Getting a Good Night’s Sleep, Part 2
I’d like to continue my previous discussion of insomnia by outlining how Western and Asian Medicine categorize sleep disorders. In my next post, I’ll present some general information, from an Asian Medicine approach, about how insomnia is diagnosed and treated with some background on Asian Medicine pattern theory for context.
First, it’s worth noting that both Western medicine and Asian Medicine identify various characteristics of insomnia based on its presentation. However, Western medicine may choose the similar or the same treatments, irrespective of its presentation. For Asian medicine, identifying the specific qualities and characteristics of insomnia (often referred to as the pattern of disharmony) are essential to providing the correct treatment.
On the broader level, it’s valuable to identify whether the insomnia is of a primary or secondary nature. Primary insomnia means that the condition is not associated with another health issue, while secondary insomnia develops because of something else (i.e. depression, asthma, etc.).
In addition to identifying whether the insomnia is primary or secondary, is clarifying whether the problem is transient – lasting only a few days; intermittent – lasting up to several weeks; or chronic. Regarding the first two, transient and intermittent, the insomnia will typically resolve once the stressor is removed or resolves itself. However, patients who suffer repeated bouts of short-term insomnia, or who encounter more significant effects of sleep deprivation should still seek out supportive treatments to correct any underlying issues.
Patients with chronic insomnia are strongly encouraged to seek out treatments as this may result in a number of serious health conditions in Western medicine such as hypertension, obesity, and heart disease. Within the framework of Asian medicine, chronic insomnia is a sign of significant disharmonies that will adversely impact ones health in the long run.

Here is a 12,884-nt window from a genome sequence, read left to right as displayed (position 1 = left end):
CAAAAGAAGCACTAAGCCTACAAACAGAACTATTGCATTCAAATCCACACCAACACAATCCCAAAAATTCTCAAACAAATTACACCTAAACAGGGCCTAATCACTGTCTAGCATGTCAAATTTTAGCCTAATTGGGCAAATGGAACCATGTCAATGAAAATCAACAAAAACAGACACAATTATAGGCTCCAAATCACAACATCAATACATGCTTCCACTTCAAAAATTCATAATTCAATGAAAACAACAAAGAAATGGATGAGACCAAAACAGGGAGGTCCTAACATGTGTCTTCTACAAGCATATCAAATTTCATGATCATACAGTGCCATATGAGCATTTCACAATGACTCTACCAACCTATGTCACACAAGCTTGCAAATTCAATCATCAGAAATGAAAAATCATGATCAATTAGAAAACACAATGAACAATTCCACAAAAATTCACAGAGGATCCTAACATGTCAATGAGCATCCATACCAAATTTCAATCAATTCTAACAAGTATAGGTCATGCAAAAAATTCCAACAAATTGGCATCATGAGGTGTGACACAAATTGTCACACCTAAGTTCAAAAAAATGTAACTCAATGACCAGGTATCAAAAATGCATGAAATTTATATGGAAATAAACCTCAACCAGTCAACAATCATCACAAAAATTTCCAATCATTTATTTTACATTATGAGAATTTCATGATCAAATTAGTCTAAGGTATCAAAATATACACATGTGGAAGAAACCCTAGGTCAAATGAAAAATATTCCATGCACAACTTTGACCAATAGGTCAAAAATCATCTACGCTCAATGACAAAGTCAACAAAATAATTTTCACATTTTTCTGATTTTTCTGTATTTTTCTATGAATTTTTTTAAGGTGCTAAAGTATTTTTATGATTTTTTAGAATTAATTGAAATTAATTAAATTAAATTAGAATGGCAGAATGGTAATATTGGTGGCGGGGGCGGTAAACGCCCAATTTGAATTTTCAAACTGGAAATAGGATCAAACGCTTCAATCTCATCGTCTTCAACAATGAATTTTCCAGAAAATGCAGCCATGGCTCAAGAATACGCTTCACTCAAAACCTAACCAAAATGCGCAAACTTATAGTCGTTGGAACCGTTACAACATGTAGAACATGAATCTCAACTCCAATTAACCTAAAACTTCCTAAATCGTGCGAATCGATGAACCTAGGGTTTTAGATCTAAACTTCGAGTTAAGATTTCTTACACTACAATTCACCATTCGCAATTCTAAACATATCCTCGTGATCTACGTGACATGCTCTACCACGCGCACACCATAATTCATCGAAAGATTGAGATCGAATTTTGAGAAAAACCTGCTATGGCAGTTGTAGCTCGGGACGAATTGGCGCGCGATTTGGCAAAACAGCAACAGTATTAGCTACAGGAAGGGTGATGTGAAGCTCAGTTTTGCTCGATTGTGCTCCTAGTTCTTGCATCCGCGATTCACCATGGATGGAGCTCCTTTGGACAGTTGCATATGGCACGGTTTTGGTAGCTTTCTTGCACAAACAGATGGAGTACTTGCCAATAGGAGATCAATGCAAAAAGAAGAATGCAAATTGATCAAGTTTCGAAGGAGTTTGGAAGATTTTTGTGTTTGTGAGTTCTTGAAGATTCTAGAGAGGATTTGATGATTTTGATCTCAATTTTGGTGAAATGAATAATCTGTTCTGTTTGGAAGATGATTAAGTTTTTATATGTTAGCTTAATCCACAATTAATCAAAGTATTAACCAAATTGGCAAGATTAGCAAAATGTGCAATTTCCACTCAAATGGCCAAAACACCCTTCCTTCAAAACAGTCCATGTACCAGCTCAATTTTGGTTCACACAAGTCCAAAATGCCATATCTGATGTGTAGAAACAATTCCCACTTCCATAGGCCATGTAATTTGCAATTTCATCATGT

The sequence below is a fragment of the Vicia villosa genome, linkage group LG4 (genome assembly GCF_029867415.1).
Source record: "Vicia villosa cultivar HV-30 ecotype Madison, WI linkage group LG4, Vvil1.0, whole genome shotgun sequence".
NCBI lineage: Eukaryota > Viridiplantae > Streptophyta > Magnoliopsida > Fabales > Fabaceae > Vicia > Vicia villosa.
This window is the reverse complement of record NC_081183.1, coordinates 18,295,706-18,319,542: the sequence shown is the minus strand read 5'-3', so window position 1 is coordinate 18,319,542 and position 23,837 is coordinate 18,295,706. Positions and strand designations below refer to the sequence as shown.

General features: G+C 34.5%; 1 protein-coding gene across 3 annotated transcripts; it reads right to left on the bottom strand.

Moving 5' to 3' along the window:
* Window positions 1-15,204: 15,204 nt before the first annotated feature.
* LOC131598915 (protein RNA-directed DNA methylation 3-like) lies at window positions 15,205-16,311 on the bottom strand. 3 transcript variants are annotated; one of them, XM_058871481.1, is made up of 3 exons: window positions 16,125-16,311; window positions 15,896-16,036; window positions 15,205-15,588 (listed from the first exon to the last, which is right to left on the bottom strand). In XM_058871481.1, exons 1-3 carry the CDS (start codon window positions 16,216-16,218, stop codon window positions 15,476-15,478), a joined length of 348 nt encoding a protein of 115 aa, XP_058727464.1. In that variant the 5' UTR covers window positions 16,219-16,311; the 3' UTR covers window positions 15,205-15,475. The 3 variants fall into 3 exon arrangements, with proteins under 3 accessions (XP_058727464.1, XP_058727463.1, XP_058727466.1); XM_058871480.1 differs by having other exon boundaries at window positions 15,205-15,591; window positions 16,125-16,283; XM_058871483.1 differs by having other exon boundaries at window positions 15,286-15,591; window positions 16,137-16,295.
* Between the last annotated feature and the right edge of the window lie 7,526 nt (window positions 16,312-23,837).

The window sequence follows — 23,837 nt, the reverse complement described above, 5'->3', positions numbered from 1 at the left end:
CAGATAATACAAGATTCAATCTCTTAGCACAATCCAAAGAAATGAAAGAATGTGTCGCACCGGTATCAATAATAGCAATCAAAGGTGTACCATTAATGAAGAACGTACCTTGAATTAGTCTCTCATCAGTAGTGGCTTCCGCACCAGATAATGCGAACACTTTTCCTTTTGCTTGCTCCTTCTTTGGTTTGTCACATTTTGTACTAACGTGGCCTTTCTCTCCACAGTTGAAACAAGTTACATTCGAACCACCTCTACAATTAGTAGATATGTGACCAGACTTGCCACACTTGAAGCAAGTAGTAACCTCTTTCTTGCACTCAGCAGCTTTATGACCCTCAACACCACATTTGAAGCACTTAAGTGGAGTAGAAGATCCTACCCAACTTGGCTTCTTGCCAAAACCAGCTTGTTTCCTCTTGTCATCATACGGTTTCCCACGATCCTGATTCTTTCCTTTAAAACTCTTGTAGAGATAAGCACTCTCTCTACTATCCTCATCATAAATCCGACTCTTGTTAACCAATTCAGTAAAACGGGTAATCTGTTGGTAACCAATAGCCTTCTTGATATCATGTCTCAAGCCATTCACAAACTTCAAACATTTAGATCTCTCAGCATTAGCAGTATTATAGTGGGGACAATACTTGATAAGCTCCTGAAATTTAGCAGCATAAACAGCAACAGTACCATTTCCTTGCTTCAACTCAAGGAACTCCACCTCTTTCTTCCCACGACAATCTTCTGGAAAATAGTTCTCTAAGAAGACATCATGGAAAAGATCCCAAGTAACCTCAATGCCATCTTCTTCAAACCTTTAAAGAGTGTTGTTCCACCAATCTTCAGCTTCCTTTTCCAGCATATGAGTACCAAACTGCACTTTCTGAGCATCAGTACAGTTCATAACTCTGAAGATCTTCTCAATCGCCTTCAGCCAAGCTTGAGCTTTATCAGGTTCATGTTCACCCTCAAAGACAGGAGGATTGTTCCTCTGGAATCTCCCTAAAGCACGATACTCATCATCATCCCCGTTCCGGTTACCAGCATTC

Beyond the broader presentation of the insomnia, it’s time to look at how it manifests within a typical episode of sleep. In this regard, we speak of three ways it may present: sleep onset insomnia, where a person has difficulty falling asleep; sleep maintenance insomnia, where a person wakes repeatedly throughout the night; or sleep termination insomnia, where a patient wakes earlier than desired and is unable to get back to sleep. There may also be a combination of all three.
Other factors surrounding the insomnia, such as the type of dreaming experienced (i.e. vivid dreams), level of restlessness, time and content of evening meals, typical bed-time, etc. will also be explored. All of these issues, as well as other signs and symptoms will assist in identifying the specific pattern of disharmon(y/ies) that may present as insomnia and tailoring a treatment that will address their specific issue.
Individuals suffering from insomnia, whether short-term or chronic are encouraged to speak to both their physician as well as an Asian medicine practitioner to seek potential causes and options for treatment. For some individuals who are suffering significantly from severe insomnia, there are some necessary and effective Western medical treatments available.
However, Asian medicine can also be quite effective in treating sleep-related disorders, and since it is an holistic approach, taking the entire person’s pattern into account (you can think of ‘pattern’ here as a person’s overall “health picture”), individuals can find overall relief for several seemingly unrelated health issues with little to no side effects. This contrasts to the more symptomatic approach of just treating the insomnia.
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